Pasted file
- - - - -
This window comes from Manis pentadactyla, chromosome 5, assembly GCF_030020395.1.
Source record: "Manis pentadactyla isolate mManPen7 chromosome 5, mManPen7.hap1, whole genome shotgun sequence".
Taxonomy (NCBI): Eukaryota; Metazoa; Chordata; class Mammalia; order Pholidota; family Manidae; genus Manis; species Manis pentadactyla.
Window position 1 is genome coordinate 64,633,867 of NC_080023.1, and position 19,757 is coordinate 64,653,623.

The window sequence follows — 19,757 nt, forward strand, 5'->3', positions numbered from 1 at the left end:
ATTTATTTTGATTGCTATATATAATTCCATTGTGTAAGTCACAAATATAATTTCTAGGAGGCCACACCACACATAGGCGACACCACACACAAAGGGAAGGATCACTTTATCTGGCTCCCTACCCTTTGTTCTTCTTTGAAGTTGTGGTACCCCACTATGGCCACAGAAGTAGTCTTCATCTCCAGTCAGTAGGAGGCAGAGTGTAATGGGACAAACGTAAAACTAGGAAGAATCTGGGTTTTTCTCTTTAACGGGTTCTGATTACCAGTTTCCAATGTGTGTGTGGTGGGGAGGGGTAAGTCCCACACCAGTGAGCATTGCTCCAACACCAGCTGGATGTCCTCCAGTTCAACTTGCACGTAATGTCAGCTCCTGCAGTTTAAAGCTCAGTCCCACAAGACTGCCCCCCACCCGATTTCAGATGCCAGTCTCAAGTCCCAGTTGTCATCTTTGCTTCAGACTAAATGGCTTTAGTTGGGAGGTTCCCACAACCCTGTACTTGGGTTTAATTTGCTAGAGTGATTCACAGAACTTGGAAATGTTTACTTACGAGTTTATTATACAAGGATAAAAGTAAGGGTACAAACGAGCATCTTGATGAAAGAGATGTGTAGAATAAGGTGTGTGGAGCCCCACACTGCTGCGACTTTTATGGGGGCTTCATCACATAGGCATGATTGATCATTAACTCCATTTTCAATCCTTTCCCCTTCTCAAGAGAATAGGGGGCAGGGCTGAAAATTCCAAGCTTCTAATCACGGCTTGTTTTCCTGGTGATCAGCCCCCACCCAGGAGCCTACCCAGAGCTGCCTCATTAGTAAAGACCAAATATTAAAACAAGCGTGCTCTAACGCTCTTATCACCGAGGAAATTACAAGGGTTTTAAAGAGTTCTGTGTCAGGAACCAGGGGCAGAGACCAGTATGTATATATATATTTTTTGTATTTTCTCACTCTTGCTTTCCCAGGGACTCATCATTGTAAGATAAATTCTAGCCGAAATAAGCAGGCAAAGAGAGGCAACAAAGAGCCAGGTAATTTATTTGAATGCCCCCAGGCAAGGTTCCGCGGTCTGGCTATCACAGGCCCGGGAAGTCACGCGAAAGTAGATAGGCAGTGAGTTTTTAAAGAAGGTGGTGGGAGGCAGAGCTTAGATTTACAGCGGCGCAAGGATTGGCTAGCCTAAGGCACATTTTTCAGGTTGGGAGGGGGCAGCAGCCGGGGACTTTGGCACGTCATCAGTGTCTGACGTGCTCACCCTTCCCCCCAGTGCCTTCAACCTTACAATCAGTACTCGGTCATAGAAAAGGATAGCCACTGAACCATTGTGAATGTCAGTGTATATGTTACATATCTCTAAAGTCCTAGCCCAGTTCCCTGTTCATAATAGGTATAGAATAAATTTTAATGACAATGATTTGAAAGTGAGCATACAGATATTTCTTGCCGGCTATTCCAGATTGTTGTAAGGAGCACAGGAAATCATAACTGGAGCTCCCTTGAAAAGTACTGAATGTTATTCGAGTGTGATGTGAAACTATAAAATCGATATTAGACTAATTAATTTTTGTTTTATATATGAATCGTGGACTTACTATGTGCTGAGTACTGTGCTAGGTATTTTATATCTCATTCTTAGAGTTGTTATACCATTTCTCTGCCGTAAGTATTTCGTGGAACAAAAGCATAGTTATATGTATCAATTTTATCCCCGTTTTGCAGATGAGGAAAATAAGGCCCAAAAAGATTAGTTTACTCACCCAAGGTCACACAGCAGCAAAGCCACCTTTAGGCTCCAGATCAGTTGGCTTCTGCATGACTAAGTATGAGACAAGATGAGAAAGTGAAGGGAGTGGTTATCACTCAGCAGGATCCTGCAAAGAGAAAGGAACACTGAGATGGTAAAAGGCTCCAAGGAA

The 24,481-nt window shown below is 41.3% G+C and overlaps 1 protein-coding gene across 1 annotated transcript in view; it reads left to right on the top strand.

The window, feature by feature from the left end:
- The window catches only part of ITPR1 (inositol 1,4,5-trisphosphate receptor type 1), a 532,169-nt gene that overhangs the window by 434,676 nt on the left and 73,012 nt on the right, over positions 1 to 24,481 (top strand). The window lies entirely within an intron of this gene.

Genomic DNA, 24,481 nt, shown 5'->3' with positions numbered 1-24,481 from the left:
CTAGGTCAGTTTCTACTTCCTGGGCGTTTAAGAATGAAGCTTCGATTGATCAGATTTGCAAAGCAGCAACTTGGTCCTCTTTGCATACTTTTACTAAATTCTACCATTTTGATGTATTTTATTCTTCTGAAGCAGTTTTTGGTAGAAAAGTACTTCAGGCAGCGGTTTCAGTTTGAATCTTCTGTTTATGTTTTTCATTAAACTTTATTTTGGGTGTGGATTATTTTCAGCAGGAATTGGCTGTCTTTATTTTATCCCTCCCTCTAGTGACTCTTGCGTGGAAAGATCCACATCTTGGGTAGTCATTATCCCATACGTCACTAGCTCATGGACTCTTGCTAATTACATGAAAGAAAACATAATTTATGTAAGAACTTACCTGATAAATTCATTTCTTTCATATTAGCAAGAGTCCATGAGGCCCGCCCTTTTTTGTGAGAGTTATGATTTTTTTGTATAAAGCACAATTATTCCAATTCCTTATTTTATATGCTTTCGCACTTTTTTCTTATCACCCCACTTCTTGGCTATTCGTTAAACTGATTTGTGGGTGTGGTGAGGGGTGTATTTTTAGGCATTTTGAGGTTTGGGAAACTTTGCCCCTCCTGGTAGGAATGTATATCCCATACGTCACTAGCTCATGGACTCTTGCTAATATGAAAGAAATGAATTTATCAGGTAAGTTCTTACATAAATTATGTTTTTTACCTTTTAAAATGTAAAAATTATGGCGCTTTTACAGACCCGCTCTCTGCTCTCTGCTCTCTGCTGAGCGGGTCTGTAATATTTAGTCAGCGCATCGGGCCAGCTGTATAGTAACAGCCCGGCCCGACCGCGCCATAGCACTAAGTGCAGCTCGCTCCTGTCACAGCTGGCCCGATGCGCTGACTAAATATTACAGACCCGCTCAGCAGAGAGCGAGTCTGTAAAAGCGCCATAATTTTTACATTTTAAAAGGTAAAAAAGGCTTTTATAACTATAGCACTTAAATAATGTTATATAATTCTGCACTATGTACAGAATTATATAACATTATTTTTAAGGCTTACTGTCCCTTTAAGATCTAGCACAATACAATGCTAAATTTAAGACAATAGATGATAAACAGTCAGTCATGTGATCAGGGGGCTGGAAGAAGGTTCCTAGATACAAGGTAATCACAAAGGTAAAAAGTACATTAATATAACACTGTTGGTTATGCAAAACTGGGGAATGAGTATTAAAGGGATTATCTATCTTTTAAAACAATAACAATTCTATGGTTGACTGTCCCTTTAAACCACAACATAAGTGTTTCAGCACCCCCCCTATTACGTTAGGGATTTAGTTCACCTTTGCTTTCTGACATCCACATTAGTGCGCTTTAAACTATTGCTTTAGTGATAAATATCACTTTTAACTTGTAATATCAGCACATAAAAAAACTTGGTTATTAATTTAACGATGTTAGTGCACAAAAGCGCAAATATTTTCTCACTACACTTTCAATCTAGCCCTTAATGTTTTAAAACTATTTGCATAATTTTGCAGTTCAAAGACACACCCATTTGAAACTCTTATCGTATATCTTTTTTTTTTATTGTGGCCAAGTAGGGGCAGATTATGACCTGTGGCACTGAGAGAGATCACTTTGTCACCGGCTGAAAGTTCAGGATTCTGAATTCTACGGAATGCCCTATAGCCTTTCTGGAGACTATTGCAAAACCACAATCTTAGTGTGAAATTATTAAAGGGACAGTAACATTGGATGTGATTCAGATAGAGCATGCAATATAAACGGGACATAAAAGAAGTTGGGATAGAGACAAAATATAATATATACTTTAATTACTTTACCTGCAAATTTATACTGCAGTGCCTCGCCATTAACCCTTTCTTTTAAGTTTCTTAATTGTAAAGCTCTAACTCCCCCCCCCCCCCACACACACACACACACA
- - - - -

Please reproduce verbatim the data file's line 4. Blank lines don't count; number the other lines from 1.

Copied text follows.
Window position 1 is genome coordinate 64,633,867 of NC_080023.1, and position 19,757 is coordinate 64,653,623.